Reality in Two Lines, a Diptych by R.A. Casilao

I. Affinity

How the years had shot past them.

They’ve kept in touch, sure, but nothing in bulk. Just the basic How-are-yous and I’m-doing-wells. Unimpassioned communication, Marvin would call it.

Yet surprisingly, running into Kurt, who had just gotten off from guard duty at the new shopping mall, wasn’t awkward. They hugged, called each other names, hit each other, all in the spirit of friendly banter.

In their favorite restaurant, they caught up with each other’s worlds. Unconsciously, they skipped the cursory polite talk and dove right in. Marvin was a doctor now, getting hitched soon. Kurt, on the other hand, finished a vocational course, currently waiting for Miss Dead-on, the woman who would say “Yes, I’d love to go out with you again.”

The restaurant owner recognized them; once rowdy boys in rugged high-school uniforms, now dressed in the styles of their professions. He brought them a generous plate of cut, deep-fried pork belly. “On the house,” he smiled. The two men ordered more beer.

Sometimes they’re quiet, sometimes they guffawed. The night grew deep.

After this they wouldn’t see each other more often, but they knew what they’ve got: a friendship that would last. Absolute affinity, Marvin would call it.


II. Antipathy

No excuses were quick enough to shirk the invite ‘You going somewhere?’ which they both regret. Now, they are in their “favorite” restaurant being awkward over a couple bottles of beer and a neglected side dish.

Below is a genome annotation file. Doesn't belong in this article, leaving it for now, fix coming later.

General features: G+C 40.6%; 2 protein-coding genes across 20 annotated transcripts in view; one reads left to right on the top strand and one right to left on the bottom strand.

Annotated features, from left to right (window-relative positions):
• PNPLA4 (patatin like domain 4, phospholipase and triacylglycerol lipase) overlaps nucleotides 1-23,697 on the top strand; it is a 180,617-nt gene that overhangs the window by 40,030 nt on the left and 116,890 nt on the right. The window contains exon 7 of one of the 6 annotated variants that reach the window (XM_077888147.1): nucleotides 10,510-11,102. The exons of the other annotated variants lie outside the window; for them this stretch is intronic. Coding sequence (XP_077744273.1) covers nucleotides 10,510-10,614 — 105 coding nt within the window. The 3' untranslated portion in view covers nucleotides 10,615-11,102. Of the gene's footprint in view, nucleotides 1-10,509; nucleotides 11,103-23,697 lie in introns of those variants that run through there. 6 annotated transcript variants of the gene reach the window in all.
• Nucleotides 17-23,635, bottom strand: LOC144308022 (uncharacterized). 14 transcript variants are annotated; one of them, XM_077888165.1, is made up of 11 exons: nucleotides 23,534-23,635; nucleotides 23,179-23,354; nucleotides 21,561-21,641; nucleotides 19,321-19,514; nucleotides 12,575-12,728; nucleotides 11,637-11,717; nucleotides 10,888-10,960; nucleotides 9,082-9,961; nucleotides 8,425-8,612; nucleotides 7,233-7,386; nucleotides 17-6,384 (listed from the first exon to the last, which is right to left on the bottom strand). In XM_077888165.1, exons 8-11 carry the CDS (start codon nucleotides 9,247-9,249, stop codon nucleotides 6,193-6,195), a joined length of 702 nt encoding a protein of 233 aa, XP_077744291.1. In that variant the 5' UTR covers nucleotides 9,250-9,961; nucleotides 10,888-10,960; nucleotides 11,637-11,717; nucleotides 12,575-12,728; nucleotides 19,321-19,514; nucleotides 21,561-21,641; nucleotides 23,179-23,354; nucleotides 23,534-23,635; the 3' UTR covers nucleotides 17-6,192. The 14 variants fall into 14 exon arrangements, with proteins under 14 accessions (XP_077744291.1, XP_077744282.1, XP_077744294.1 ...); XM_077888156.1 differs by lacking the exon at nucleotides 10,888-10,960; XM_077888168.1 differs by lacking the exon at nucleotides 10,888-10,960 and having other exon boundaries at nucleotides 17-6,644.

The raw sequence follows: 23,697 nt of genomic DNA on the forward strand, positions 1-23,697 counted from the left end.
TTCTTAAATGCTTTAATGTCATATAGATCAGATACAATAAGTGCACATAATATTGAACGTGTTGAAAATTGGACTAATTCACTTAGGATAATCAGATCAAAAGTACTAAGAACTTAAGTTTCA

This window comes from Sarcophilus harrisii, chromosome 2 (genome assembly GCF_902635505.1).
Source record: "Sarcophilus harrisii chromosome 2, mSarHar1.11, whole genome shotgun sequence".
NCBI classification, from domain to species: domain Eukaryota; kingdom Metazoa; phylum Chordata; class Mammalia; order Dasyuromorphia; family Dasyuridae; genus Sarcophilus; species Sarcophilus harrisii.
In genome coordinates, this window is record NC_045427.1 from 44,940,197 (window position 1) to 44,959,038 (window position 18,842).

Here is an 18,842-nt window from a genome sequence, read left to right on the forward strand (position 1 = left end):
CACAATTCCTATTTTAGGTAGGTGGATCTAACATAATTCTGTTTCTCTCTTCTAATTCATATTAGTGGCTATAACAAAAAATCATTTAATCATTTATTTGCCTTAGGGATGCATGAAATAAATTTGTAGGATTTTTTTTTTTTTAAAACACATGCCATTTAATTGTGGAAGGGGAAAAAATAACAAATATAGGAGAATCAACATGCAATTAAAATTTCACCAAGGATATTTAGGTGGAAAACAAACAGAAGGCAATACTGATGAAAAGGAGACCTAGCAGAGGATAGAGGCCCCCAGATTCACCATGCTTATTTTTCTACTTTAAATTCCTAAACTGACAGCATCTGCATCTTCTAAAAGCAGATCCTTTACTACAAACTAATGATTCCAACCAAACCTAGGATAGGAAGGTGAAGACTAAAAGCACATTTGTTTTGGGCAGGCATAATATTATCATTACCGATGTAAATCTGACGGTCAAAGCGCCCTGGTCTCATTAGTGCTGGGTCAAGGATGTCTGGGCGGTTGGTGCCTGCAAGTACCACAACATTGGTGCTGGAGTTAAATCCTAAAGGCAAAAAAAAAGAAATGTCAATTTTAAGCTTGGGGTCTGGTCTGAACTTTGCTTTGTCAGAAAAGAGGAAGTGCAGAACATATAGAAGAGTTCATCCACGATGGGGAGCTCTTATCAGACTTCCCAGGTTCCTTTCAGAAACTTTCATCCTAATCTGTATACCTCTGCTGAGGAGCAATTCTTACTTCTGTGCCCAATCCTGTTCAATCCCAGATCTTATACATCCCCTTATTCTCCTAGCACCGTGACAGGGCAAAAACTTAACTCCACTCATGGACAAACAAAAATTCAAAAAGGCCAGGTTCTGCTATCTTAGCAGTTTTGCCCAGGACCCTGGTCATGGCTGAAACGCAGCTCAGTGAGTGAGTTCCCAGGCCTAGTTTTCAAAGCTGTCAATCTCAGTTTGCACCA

They both think of things to talk about. The initial polite talk is over, and they both fear asking the same question again and hearing the other say “you’ve already asked that.” When they do start talking, they speak at the same time, and after the yo-yo of you-go-aheads, they’ve completely forgotten the thought they were trying to say and have to think quickly of something meaningless and speak it to fill the void.

What do doctors and security guards have in common? They exist in different circles, one an immense discomfort to the other. Their places in the ladder are separated by a lot of rungs.

High school was a different world, a different life. There was absolutely nothing to relate the past to anything in the present.

Social status, prejudice, judgment, envy, resentment. How strong must a childhood friendship be to breach all this?

They both leave, making shallow excuses, promised to meet more often, but they both knew those were mere words.